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Jay Rosen on How To Digest News

Question: How is it possible to wade through so much news these days?

Jay Rosen: Well, this is a profound question because news today exists in a climate of abundant, whereas before it was sort of a scarcity model. And what I do is follow certain people and blogs and sites that are actually monitoring a much wider range of sources than I am. And so I delegate the work of finding the important news to expert filters, intelligent people who are doing just that, because this is a basic way of creating value on the net. So people who ask me all the time about information overload and isn’t it all too much and, oh, you know, this new age of information is turning to a disaster, and I meet with this kind of hysteria all the time, but actually, if you know who to follow and you know where to look, you can easily profit and benefit from this abundance because the tools for organizing information follow right behind the explosion of information that the net represents.

Question: Should online news aggregators take credit for breaking news?

Jay Rosen: Well, the example you gave was actually someone giving credit to an aggregator for something that appeared at that site, maybe they shouldn’t do that. But, let’s go back to what an aggregator is? What is [Matt Drudge]? What is the drudge report? It’s simply a guy in his apartment finding first new reports to have been posted on the web and collecting those that would be interesting to his audience in one place, that’s all his doing, scanning the web for what’s new and different and interesting. Now, this is something that if the major news media has decided to specialist in it, they could have been very good at from the beginning. They choose not to do that. Why? Because in order to be [Matt Drudge] or the [Huffington Post] or real clear politics or any number of bloggers who link constantly this stuff, you have to do exactly that, send people away from your site, transport them to another domain and the news industry which moans about aggregation didn’t want to develop that art and chose not to. And in fact to this day, most of the major news site don’t link out very often or very [willingly]. So don’t complaint about the drudge if you decided to turn down the art of aggregation and don’t bitch and moan about Google News if you don’t understand how it works and why it’s really a boon for you to be send all that traffic.

Recorded on: 08/19/2008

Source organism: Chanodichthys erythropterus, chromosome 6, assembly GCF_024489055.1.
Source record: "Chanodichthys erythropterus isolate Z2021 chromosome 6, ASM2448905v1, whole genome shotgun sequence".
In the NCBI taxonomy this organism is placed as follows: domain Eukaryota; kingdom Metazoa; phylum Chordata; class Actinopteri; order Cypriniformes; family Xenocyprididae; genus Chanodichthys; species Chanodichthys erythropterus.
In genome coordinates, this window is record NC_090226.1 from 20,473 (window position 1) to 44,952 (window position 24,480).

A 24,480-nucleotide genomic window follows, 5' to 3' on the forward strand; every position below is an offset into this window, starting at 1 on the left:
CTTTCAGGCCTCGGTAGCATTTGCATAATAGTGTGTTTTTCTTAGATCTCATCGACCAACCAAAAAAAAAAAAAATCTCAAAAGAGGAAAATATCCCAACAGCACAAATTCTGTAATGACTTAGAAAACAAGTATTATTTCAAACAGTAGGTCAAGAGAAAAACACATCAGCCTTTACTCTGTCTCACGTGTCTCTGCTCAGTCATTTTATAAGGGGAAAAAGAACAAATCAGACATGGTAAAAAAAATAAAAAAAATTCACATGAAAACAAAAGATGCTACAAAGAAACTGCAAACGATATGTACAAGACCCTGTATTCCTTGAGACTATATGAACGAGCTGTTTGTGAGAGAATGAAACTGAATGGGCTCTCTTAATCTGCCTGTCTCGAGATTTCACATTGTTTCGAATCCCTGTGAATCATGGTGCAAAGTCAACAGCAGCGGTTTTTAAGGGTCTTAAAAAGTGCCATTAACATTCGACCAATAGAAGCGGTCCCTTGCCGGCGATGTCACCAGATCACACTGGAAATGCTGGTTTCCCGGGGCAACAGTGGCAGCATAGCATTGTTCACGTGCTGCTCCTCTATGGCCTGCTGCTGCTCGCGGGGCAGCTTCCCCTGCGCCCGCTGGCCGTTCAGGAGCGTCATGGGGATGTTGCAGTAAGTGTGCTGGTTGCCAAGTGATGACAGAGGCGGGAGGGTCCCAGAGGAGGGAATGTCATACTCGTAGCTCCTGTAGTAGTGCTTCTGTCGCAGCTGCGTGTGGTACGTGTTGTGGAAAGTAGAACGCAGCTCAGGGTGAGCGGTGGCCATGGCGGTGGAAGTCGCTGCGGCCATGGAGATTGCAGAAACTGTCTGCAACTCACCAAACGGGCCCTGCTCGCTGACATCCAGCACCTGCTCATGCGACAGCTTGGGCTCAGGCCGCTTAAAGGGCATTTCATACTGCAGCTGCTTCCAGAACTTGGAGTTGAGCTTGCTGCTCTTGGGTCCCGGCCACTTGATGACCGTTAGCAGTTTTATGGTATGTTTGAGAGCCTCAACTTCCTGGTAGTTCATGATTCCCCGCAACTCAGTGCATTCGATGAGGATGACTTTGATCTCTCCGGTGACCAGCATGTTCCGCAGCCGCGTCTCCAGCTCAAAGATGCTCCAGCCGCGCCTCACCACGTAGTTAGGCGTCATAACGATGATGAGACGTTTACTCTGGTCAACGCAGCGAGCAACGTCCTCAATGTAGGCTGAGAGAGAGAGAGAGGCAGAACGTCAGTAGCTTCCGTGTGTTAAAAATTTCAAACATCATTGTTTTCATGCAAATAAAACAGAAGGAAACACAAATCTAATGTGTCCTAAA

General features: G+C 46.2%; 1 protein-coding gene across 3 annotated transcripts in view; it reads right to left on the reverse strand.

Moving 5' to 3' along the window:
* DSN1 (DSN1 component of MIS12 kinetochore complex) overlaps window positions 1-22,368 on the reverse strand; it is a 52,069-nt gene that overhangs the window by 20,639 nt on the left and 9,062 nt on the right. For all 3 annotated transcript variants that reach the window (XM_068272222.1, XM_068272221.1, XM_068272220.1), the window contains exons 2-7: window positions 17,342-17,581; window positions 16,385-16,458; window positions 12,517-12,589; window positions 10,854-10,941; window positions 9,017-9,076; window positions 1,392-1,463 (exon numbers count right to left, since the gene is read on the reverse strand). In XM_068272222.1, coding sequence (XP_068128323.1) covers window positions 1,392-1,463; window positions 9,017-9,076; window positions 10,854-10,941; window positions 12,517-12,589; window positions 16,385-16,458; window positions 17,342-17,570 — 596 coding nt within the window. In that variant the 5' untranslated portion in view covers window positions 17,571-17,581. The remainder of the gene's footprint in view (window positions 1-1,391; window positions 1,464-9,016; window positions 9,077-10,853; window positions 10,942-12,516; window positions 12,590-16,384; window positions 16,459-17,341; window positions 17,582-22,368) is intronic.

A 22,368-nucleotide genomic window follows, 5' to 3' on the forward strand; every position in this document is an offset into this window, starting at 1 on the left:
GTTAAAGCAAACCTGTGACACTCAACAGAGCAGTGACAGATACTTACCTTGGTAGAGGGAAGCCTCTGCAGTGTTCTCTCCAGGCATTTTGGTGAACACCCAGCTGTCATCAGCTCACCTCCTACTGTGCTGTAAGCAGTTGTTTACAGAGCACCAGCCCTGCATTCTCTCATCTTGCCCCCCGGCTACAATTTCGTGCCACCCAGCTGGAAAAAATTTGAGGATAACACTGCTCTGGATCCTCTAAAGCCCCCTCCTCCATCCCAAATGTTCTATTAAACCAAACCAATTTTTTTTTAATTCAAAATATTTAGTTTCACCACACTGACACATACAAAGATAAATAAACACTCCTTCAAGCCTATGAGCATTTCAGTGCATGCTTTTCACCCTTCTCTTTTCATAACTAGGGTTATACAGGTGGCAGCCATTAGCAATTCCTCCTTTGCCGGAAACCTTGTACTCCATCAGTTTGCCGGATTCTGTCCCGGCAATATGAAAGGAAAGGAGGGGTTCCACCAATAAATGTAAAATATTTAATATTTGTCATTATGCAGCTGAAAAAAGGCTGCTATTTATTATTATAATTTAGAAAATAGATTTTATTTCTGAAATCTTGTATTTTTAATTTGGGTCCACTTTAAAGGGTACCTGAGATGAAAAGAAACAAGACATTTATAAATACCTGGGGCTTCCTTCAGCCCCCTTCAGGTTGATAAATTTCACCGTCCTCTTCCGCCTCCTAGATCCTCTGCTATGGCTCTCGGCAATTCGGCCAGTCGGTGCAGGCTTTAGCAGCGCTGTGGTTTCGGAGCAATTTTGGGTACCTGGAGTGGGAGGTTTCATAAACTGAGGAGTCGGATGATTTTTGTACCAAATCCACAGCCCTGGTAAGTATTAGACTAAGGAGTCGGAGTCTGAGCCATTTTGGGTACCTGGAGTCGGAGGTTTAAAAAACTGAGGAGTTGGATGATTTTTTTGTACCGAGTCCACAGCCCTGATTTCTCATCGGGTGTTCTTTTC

The NYU Journalism critic on how to digest all the news that prints online.

The “new normal” paradox: What COVID-19 has revealed about higher education

Higher education faces challenges that are unlike any other industry. What path will ASU, and universities like ASU, take in a post-COVID world?

Photo: Luis Robayo/AFP via Getty Images
Sponsored by Charles Koch Foundation
  • Everywhere you turn, the idea that coronavirus has brought on a "new normal" is present and true. But for higher education, COVID-19 exposes a long list of pernicious old problems more than it presents new problems.
  • It was widely known, yet ignored, that digital instruction must be embraced. When combined with traditional, in-person teaching, it can enhance student learning outcomes at scale.
  • COVID-19 has forced institutions to understand that far too many higher education outcomes are determined by a student's family income, and in the context of COVID-19 this means that lower-income students, first-generation students and students of color will be disproportionately afflicted.
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Why is everyone so selfish? Science explains

The coronavirus pandemic has brought out the perception of selfishness among many.

Credit: Adobe Stock, Olivier Le Moal.
Personal Growth
  • Selfish behavior has been analyzed by philosophers and psychologists for centuries.
  • New research shows people may be wired for altruistic behavior and get more benefits from it.
  • Crisis times tend to increase self-centered acts.
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How Hemingway felt about fatherhood

Parenting could be a distraction from what mattered most to him: his writing.

Ernest Hemingway Holding His Son 1927 (Wikimedia Commons)
Culture & Religion

Ernest Hemingway was affectionately called “Papa," but what kind of dad was he?

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How DNA revealed the woolly mammoth's fate – and what it teaches us today

Scientists uncovered the secrets of what drove some of the world's last remaining woolly mammoths to extinction.

Ethan Miller/Getty Images
Surprising Science

Every summer, children on the Alaskan island of St Paul cool down in Lake Hill, a crater lake in an extinct volcano – unaware of the mysteries that lie beneath.

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The biology of aliens: How much do we know?

Hollywood has created an idea of aliens that doesn't match the science.

Videos
  • Ask someone what they think aliens look like and you'll probably get a description heavily informed by films and pop culture. The existence of life beyond our planet has yet to be confirmed, but there are clues as to the biology of extraterrestrials in science.
  • "Don't give them claws," says biologist E.O. Wilson. "Claws are for carnivores and you've got to be an omnivore to be an E.T. There just isn't enough energy available in the next trophic level down to maintain big populations and stable populations that can evolve civilization."
  • In this compilation, Wilson, theoretical physicist Michio Kaku, Bill Nye, and evolutionary biologist Jonathan B. Losos explain why aliens don't look like us and why Hollywood depictions are mostly inaccurate.
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